Nustshell blurb: So, apparently there are a lot of psychopaths in the corporate world. This book tells you how to identify those people and how to deal with them.
This book was recommended to me by a colleague (whose name I will withhold in order to protect her anonymity). Obviously, this book is merely for the lolz because I work in an office filled with really nice and well-adjusted people. Not a psychopath in sight. Nope. Not a single one.
This book can actually apply to people outside of the corporate world and, in fact, I was able to look back on past relationships and realise that some of those people were psychopaths. The authors of this book warn about diagnosing and labeling people as psychopaths, though, as only a qualified psychiatrist should make that judgement.
What they did encourage you to do is to be able to identify people who exhibit psychopathic tendencies so that you can understand better how to deal with them.
I’m going to go ahead and spoil it for you because it made me laugh. Basically, if you are in a relationship or work with a psychopath, do not confront them. Step away from the psychopath and under NO circumstances should you EVER call them a psychopath. Not to their faces anyway. The best idea is to try to avoid them as they are great schemers and manipulators. They will always turn things around to where you get the shaft.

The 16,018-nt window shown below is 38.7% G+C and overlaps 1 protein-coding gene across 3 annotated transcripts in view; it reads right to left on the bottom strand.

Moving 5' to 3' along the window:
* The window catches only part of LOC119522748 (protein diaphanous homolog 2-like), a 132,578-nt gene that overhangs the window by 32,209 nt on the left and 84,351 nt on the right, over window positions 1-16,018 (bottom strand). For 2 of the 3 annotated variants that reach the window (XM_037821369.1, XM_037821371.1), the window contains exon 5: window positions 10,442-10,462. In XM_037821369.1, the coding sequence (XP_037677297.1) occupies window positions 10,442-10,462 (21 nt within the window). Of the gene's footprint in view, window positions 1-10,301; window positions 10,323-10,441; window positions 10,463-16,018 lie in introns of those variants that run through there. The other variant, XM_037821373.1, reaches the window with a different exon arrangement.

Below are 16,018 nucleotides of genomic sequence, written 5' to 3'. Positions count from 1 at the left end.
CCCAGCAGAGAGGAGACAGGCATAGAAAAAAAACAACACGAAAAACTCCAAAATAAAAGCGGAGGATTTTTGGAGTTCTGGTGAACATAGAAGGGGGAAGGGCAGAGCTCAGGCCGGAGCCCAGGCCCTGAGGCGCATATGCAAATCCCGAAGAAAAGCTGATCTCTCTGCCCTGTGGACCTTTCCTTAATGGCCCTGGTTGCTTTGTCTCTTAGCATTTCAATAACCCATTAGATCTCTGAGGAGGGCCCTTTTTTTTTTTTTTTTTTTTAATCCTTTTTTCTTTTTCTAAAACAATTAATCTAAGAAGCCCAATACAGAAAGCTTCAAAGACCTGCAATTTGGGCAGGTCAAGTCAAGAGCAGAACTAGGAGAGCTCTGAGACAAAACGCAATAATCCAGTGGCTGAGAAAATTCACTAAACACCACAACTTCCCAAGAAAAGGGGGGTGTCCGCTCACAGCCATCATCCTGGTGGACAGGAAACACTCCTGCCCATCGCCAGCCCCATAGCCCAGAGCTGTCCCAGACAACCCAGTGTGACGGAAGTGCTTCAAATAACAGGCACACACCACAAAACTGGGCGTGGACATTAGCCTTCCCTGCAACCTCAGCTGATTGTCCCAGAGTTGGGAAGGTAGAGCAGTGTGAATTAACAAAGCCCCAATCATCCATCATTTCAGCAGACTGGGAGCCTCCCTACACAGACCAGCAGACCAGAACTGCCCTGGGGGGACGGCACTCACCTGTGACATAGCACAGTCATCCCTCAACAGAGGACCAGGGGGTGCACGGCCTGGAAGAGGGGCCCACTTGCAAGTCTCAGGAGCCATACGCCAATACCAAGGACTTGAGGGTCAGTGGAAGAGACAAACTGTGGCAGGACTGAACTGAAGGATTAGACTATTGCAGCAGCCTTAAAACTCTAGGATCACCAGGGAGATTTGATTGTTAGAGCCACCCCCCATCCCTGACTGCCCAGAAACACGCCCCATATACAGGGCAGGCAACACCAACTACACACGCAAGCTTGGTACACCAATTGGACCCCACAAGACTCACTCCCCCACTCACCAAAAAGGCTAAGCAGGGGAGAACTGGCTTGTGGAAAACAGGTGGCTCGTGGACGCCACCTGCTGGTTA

I’m simplifying things, certainly, but that’s the gist.
In spite of making me giggle a little bit, it did make me think about myself and the people around me. I’ve always had low self-esteem and it’s within the past few years that I’ve been able to really recognise my self-worth. I’ve been working really hard to get rid of my hang-ups which is another thing that this book recommends. One of the things that a psychopath will do is to capitalise on a person’s insecurities. If you get rid of your insecurities, the psychopath will have less ammo with which to obliterate your career or your life in general.
I’m simplifying this book in a huge way and the things that they talk about are actually rooted in science as well as common sense, so I felt as though it was pretty sound advice. It was a good read and it has made me more aware of the actions of people around me as well as my behaviour around other people. After all, who is to say that I’m not a psychopath?
(I’m not, by the way.)